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Take a deep breath. When you first learn that you have cancer, it seems like your life is suddenly out of control. It helps to focus on one step at a time (e.g., the next doctor's appointment) as opposed to thinking about everything that might happen in the months ahead.
In most cases, you have some time to explore your options. You should ask your doctor how long you can safely wait before treatment begins.
Many people visit or call our Resource Center when they're first diagnosed. Here you can talk with staff and trained volunteers who can answer your questions and provide you with the information you're seeking. Many clients say that the Resource Center provided them with a sense of calm and understanding when every other aspect of their life seemed rushed and unsettled.
These brief articles provide practical advice:
These are the doctors you're most likely to see:
- Surgeons perform biopsies and surgically remove the cancer.
- Medical oncologists treat you with chemotherapy and other drugs, and usually serve as your primary cancer doctor. (The term oncologist is commonly used in place of medical oncologist).
- Radiation oncologists treat you with therapeutic radiation.
- Plastic surgeons perform reconstructive breast surgery, once the cancer has been removed.
- Radiologists read mammograms and perform some types of biopsies.
If your cancer is located in prostate, bladder or other part of the urinary tract, a urologist will lead the medical team.
If the cancer is gynecologic in nature, you may be referred to a gynecologic oncologist.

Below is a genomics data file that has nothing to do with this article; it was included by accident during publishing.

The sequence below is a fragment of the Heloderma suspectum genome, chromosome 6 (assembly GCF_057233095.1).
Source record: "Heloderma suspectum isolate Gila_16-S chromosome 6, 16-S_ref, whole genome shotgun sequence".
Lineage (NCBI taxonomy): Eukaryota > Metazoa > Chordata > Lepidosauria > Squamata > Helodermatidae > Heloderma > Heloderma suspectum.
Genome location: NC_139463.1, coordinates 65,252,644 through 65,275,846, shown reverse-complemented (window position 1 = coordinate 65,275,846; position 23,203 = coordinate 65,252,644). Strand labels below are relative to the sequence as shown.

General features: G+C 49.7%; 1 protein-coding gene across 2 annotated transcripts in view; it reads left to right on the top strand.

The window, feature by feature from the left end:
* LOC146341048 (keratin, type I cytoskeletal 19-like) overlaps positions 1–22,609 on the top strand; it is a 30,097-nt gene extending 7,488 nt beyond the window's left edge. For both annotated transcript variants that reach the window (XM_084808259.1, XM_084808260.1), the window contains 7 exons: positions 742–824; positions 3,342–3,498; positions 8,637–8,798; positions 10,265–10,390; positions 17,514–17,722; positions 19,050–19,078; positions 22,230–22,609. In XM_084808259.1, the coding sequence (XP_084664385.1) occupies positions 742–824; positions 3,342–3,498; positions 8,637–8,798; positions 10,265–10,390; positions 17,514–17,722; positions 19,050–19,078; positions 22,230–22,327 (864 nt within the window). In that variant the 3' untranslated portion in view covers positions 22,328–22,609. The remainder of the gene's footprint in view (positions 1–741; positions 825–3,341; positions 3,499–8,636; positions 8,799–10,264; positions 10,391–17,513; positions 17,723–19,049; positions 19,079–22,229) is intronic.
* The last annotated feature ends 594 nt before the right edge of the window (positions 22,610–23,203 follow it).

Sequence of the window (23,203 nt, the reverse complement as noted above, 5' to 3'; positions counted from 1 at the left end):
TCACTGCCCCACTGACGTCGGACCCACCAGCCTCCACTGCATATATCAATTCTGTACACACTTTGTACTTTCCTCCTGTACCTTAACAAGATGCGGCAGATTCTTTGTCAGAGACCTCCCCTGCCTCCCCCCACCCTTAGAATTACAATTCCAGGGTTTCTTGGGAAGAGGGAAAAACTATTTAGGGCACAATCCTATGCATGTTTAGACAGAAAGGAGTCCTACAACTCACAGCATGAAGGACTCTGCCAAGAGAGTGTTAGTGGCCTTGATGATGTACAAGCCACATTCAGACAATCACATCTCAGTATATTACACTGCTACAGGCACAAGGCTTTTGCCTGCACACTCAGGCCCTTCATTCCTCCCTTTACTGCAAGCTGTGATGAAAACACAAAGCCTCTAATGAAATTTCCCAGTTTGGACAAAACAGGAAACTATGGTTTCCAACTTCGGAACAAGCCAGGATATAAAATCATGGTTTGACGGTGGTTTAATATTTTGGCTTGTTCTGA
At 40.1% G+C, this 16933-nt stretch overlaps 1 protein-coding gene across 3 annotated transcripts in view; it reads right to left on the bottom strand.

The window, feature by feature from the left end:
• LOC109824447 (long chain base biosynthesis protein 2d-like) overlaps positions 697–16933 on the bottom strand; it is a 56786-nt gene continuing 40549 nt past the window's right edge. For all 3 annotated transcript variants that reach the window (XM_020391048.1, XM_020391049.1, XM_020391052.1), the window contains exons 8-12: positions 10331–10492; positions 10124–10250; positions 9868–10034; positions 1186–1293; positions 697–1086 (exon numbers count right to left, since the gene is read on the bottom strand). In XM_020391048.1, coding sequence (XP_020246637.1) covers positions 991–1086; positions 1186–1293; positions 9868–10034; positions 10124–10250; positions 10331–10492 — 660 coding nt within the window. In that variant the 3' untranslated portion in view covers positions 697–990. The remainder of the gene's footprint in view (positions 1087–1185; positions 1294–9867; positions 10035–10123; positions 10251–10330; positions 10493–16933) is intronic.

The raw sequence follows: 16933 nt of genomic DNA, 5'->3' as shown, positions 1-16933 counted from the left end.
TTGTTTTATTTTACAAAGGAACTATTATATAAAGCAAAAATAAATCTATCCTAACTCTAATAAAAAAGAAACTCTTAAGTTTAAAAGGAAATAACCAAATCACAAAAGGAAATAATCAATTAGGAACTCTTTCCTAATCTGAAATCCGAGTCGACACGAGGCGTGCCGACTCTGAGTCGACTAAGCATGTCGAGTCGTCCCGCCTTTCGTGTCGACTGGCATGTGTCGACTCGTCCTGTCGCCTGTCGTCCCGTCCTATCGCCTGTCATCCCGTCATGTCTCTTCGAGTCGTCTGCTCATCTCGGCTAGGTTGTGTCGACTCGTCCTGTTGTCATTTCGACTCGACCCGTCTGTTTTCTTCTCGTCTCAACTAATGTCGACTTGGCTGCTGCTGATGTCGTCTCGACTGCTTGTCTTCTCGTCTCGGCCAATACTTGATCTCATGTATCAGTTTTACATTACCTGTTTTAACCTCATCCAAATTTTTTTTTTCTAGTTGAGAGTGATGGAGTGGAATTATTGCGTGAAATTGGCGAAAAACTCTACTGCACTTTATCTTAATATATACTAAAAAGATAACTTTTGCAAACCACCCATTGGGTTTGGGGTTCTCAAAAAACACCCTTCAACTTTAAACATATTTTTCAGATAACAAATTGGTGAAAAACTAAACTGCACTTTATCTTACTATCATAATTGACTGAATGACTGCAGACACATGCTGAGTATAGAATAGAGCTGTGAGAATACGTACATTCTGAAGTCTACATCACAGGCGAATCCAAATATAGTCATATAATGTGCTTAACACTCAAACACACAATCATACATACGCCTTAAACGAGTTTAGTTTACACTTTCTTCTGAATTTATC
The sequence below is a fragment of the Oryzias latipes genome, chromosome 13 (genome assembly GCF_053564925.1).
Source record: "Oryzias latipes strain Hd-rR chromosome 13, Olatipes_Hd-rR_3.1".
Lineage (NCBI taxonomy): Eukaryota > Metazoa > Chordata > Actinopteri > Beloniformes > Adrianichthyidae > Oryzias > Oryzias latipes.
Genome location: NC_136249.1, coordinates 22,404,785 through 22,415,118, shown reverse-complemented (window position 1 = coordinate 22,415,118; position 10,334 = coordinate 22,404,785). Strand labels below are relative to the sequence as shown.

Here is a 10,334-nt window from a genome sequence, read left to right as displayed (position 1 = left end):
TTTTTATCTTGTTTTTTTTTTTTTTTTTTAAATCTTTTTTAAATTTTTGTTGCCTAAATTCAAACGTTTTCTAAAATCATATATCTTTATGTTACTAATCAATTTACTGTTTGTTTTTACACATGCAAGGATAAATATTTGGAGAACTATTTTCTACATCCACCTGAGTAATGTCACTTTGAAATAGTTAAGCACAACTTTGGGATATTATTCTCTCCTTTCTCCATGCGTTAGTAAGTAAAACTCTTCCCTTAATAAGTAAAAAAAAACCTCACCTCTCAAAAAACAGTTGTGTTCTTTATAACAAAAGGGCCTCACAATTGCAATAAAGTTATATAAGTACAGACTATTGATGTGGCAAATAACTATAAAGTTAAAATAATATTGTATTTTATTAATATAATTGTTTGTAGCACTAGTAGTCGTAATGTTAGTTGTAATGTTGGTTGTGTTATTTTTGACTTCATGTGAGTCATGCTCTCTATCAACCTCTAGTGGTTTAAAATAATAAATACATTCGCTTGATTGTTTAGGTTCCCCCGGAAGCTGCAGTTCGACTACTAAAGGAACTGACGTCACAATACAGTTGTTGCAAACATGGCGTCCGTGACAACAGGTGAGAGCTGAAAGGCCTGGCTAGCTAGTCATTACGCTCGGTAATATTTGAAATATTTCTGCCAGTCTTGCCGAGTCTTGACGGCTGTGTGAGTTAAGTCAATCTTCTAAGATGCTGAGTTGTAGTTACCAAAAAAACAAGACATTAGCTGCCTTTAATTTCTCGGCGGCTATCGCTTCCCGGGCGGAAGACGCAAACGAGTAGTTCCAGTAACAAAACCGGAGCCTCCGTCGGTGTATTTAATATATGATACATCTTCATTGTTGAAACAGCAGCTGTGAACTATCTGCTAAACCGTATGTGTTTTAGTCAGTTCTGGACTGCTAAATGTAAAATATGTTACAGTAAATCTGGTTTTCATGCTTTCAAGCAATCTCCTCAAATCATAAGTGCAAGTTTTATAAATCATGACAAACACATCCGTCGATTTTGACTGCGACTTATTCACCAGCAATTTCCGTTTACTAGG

Most cancers can be treated in Ithaca. Surgeons, medical oncologists, and radiation oncologists practice here. Some people choose to receive care at larger medical centers, most often in New York City, Buffalo, Rochester, or Syracuse. Other clients receive their care in Ithaca, but travel to a larger medical center for a second opinion.
There is no single "best" place to be treated. What's most important is for you to have confidence in and feel comfortable with your physicians.
Yes! We recommend that you have someone accompany you to doctor's appointments. This is especially true at first when there is so much to absorb. Don't hesitate to invite a family member or friend to go with you. They're likely to be honored to help you in this way. They can help you remember what was discussed and provide personal support.
The Cancer Resource Center maintains a roster of Support Companions who can accompany you to appointments and treatments. To arrange for a Support Companion, contact us at 607-277-0960.
We listen, we comfort, and we share. We don't give medical advice. Rather, we help you to understand what is happening and help you make more informed decisions. We also identify resources and offer referrals that might help you.